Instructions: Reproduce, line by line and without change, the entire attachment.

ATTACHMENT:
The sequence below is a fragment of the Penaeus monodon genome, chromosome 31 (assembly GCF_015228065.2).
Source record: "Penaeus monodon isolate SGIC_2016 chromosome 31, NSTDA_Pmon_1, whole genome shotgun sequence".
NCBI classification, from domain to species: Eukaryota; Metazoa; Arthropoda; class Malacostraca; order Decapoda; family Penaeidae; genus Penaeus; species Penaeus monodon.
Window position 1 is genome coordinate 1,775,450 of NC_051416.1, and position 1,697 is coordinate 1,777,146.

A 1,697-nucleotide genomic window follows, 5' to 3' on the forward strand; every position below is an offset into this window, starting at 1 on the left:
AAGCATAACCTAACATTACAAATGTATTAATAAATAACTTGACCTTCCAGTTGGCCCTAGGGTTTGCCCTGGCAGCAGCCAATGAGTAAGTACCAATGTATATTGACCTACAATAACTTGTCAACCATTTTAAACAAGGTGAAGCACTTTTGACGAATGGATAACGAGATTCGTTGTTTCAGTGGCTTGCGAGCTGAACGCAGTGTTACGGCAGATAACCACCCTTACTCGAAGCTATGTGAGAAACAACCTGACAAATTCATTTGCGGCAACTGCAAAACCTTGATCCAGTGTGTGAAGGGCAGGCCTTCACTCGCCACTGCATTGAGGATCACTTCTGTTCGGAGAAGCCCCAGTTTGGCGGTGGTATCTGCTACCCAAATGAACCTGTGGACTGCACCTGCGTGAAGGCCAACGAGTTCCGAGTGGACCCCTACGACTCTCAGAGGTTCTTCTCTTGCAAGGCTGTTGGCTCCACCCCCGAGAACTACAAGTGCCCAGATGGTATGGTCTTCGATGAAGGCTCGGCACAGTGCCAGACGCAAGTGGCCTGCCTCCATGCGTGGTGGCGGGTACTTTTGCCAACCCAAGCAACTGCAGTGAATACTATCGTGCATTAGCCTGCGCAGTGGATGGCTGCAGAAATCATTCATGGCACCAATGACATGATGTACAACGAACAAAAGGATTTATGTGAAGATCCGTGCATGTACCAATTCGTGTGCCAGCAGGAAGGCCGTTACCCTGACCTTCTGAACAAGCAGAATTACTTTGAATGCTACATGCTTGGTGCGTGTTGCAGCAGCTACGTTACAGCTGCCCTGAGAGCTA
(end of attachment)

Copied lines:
The sequence below is a fragment of the Penaeus monodon genome, chromosome 31 (assembly GCF_015228065.2).
Source record: "Penaeus monodon isolate SGIC_2016 chromosome 31, NSTDA_Pmon_1, whole genome shotgun sequence".
NCBI classification, from domain to species: Eukaryota; Metazoa; Arthropoda; class Malacostraca; order Decapoda; family Penaeidae; genus Penaeus; species Penaeus monodon.
Window position 1 is genome coordinate 1,775,450 of NC_051416.1, and position 1,697 is coordinate 1,777,146.

A 1,697-nucleotide genomic window follows, 5' to 3' on the forward strand; every position below is an offset into this window, starting at 1 on the left:
AAGCATAACCTAACATTACAAATGTATTAATAAATAACTTGACCTTCCAGTTGGCCCTAGGGTTTGCCCTGGCAGCAGCCAATGAGTAAGTACCAATGTATATTGACCTACAATAACTTGTCAACCATTTTAAACAAGGTGAAGCACTTTTGACGAATGGATAACGAGATTCGTTGTTTCAGTGGCTTGCGAGCTGAACGCAGTGTTACGGCAGATAACCACCCTTACTCGAAGCTATGTGAGAAACAACCTGACAAATTCATTTGCGGCAACTGCAAAACCTTGATCCAGTGTGTGAAGGGCAGGCCTTCACTCGCCACTGCATTGAGGATCACTTCTGTTCGGAGAAGCCCCAGTTTGGCGGTGGTATCTGCTACCCAAATGAACCTGTGGACTGCACCTGCGTGAAGGCCAACGAGTTCCGAGTGGACCCCTACGACTCTCAGAGGTTCTTCTCTTGCAAGGCTGTTGGCTCCACCCCCGAGAACTACAAGTGCCCAGATGGTATGGTCTTCGATGAAGGCTCGGCACAGTGCCAGACGCAAGTGGCCTGCCTCCATGCGTGGTGGCGGGTACTTTTGCCAACCCAAGCAACTGCAGTGAATACTATCGTGCATTAGCCTGCGCAGTGGATGGCTGCAGAAATCATTCATGGCACCAATGACATGATGTACAACGAACAAAAGGATTTATGTGAAGATCCGTGCATGTACCAATTCGTGTGCCAGCAGGAAGGCCGTTACCCTGACCTTCTGAACAAGCAGAATTACTTTGAATGCTACATGCTTGGTGCGTGTTGCAGCAGCTACGTTACAGCTGCCCTGAGAGCTA